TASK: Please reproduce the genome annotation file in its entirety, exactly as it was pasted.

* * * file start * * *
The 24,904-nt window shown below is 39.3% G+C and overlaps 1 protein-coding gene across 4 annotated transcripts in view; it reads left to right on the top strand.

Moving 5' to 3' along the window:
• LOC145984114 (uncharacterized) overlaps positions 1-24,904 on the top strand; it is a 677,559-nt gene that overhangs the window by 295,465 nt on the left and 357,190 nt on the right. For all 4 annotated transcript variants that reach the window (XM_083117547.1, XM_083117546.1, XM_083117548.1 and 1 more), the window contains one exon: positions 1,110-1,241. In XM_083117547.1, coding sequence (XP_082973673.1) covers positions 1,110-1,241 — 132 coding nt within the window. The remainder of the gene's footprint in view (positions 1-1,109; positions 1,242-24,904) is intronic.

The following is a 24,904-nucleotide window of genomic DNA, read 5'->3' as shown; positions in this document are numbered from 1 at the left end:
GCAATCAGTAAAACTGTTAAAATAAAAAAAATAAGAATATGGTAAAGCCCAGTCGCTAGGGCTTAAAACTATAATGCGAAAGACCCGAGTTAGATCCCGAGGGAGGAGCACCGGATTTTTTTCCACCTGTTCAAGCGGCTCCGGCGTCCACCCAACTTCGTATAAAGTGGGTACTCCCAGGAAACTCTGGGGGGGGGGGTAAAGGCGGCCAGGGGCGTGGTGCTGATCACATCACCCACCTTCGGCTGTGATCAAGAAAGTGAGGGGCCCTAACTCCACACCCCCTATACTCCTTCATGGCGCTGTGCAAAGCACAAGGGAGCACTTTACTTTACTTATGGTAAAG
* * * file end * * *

The 24,904-nt window shown below is 39.3% G+C and overlaps 1 protein-coding gene across 4 annotated transcripts in view; it reads left to right on the top strand.

Moving 5' to 3' along the window:
• LOC145984114 (uncharacterized) overlaps positions 1-24,904 on the top strand; it is a 677,559-nt gene that overhangs the window by 295,465 nt on the left and 357,190 nt on the right. For all 4 annotated transcript variants that reach the window (XM_083117547.1, XM_083117546.1, XM_083117548.1 and 1 more), the window contains one exon: positions 1,110-1,241. In XM_083117547.1, coding sequence (XP_082973673.1) covers positions 1,110-1,241 — 132 coding nt within the window. The remainder of the gene's footprint in view (positions 1-1,109; positions 1,242-24,904) is intronic.

The following is a 24,904-nucleotide window of genomic DNA, read 5'->3' as shown; positions in this document are numbered from 1 at the left end:
GCAATCAGTAAAACTGTTAAAATAAAAAAAATAAGAATATGGTAAAGCCCAGTCGCTAGGGCTTAAAACTATAATGCGAAAGACCCGAGTTAGATCCCGAGGGAGGAGCACCGGATTTTTTTCCACCTGTTCAAGCGGCTCCGGCGTCCACCCAACTTCGTATAAAGTGGGTACTCCCAGGAAACTCTGGGGGGGGGGGTAAAGGCGGCCAGGGGCGTGGTGCTGATCACATCACCCACCTTCGGCTGTGATCAAGAAAGTGAGGGGCCCTAACTCCACACCCCCTATACTCCTTCATGGCGCTGTGCAAAGCACAAGGGAGCACTTTACTTTACTTATGGTAAAG